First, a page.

Today, I want to talk about specific, concrete, simple actions you can take to find the joy that is already in your life without having to deny the things that are causing you to struggle, and without having to create joy out of thin air.
Because joy has saved me these past few months - and I’m not talking about the fluffy rainbows and unicorns type of joy (although that is awesome too, just not really me!).
I’m talking about a deeper and more raw, elemental joy that comes from really digging into your emotions and feeling them.
The election sent me deep into grief like I have never experienced before. I’m not saying it was the worst grief I have experienced - but it was different to more traditional grief, and I would say in an entirely different category. It was very personal and very painful, and I know there is more for me to explore there.
But what it did was it cracked me wide open.
As Brene Brown says in Rising Strong, I was face down on the arena floor, and I got curious about what put me there. She calls this the “rumble.”
“Rumbling with our story and owning our truth in order to write a new, more courageous ending transforms who are are and how we engage with the world.”
I call it “resilience through joy," where joy comes from being present and living life fully in all of its emotions, and the resilience that results gives us the ability to move forward even in the face of ongoing fear, uncertainty, and outrage.
And I keep saying this - they don’t get to take away our joy. Nobody does.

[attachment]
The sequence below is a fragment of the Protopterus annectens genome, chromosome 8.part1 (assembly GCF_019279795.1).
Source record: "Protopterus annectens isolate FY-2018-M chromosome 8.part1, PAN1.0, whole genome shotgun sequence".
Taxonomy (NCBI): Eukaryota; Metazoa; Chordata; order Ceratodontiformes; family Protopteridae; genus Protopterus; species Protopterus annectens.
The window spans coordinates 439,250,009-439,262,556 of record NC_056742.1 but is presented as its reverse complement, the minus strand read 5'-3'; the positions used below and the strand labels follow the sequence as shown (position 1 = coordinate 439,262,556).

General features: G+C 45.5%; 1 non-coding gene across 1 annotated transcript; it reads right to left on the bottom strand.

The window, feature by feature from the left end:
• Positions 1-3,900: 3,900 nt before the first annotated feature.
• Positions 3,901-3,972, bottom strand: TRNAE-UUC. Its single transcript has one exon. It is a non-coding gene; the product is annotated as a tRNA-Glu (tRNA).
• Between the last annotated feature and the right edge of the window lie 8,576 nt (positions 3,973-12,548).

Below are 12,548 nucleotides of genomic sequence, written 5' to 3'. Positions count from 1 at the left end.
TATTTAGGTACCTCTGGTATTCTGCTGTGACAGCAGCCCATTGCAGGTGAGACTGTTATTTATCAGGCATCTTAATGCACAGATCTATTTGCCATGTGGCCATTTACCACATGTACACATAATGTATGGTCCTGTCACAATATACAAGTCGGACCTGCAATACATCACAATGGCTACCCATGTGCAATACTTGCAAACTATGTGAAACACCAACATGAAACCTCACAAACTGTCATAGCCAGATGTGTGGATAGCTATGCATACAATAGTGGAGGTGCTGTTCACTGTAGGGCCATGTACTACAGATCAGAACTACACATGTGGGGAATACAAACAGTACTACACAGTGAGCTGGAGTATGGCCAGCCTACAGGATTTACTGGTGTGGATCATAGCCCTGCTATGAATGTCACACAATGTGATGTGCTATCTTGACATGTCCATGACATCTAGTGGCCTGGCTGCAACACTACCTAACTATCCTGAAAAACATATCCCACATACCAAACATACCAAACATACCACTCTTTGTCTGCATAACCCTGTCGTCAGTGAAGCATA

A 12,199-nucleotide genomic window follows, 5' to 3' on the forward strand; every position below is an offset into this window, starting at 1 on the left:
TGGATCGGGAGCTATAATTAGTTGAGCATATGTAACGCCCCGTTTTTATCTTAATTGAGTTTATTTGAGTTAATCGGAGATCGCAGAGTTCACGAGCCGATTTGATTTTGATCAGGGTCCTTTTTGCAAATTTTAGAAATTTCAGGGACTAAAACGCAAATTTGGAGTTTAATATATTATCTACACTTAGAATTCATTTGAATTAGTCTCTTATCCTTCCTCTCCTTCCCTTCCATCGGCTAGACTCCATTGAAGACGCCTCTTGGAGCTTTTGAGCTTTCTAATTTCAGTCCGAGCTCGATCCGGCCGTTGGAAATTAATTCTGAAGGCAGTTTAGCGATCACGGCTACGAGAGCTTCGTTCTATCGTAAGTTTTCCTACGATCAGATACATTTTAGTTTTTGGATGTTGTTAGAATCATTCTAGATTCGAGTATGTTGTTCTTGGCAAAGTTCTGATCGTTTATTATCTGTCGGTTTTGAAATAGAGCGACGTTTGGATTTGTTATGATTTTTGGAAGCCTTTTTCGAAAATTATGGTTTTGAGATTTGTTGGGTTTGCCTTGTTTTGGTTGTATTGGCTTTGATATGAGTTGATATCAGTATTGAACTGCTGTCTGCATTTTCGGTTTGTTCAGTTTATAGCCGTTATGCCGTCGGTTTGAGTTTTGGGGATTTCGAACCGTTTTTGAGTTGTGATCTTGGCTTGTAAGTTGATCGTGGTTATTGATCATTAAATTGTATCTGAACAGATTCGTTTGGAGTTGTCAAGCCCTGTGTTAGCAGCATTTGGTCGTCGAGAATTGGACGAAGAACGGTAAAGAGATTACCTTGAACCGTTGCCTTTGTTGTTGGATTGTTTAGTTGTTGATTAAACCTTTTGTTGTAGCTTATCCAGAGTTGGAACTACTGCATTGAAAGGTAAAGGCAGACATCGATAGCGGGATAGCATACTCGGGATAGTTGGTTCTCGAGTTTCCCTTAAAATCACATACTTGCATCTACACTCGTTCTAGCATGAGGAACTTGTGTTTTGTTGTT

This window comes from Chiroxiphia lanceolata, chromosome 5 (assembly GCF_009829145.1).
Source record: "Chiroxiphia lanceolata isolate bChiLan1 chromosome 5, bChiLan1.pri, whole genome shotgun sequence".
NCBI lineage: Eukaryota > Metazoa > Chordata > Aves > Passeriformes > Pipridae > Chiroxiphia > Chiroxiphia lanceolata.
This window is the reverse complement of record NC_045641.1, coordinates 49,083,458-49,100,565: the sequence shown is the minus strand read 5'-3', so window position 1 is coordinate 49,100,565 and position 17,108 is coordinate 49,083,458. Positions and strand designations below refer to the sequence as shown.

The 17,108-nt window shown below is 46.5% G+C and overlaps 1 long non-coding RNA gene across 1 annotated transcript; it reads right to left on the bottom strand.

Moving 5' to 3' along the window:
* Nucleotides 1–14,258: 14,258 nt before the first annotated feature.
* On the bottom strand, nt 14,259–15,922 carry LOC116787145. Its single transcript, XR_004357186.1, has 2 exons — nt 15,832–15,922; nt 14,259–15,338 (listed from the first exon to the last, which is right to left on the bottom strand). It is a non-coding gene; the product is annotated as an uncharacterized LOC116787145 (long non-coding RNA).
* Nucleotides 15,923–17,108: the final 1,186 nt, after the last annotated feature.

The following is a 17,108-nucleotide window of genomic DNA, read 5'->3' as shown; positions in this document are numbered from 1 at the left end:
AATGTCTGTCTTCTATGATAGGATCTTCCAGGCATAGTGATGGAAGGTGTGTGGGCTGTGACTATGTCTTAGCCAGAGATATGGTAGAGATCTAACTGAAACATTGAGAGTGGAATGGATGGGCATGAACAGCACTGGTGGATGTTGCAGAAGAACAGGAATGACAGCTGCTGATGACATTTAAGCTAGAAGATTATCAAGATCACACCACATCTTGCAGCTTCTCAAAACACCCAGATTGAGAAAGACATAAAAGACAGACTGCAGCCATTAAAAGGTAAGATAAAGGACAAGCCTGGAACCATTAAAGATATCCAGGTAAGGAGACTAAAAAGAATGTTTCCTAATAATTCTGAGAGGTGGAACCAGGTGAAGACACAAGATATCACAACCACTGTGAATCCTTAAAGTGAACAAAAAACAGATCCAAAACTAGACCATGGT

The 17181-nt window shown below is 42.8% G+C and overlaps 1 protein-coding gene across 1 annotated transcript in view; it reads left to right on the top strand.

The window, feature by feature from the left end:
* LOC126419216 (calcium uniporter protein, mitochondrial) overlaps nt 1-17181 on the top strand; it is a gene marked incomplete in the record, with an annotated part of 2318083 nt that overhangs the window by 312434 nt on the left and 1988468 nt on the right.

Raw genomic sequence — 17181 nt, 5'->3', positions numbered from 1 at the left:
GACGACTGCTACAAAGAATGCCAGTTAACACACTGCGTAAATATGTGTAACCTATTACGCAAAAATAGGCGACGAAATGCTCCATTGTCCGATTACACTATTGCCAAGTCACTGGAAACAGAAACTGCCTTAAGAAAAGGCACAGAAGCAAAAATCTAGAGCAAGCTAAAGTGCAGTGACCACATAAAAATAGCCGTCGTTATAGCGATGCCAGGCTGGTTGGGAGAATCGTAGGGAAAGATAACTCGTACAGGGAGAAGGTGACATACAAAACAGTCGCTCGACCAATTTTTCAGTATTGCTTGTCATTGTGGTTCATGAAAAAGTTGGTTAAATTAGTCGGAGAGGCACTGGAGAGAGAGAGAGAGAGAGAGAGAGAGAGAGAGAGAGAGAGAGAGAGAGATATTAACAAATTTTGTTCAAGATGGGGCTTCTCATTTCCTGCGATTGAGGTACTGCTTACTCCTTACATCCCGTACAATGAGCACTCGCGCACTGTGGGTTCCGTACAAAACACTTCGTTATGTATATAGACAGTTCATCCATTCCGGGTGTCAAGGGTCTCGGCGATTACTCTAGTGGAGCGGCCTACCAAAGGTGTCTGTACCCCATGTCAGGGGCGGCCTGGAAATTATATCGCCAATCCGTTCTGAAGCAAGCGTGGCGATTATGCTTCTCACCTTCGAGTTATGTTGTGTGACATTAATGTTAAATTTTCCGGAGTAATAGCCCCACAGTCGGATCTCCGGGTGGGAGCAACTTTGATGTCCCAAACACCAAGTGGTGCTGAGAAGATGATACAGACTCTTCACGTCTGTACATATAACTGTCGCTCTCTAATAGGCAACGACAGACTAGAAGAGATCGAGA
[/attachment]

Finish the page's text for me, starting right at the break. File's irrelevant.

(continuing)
Joy is something that can come from within, but it’s not something you have to manufacture. For most of us, joy is innate, and ever present, if we can find ways to turn our mind towards it.
Try this simple exercise.
What is getting between you and joy right now?
Make a mental list. Or even better, write it out. Let it all out.
Ok now, what is bringing you joy these days?
Make a list. Pause on each item and picture it. Let yourself feel it, and feel your energy shift. Feel the weight lifted. Feel the lightness.
Nothing in your life has changed except for your perspective - your ability to see the joy that is already in your life.
I’m not saying don’t feel the bad stuff. The whole point is to feel the bad stuff. And to also feel the good stuff. Giving space to both. Giving voice to both. Speaking both. Listening to others express both.
And if that feels too intangible to you, and too much in your head, or if you want an easy way to shortcut the process of shifting your thoughts, photography is a powerful tool for connecting into that joy.
Photography makes this process concrete because it’s visceral and it makes tangible that which may be hard to describe in what, for most of us, is our usual medium of thoughts and words.
Photography gives us another language for tapping into our emotions, our values, our desires, our voice.
Photography gets us out of our heads and lets us create something that can talk back to us.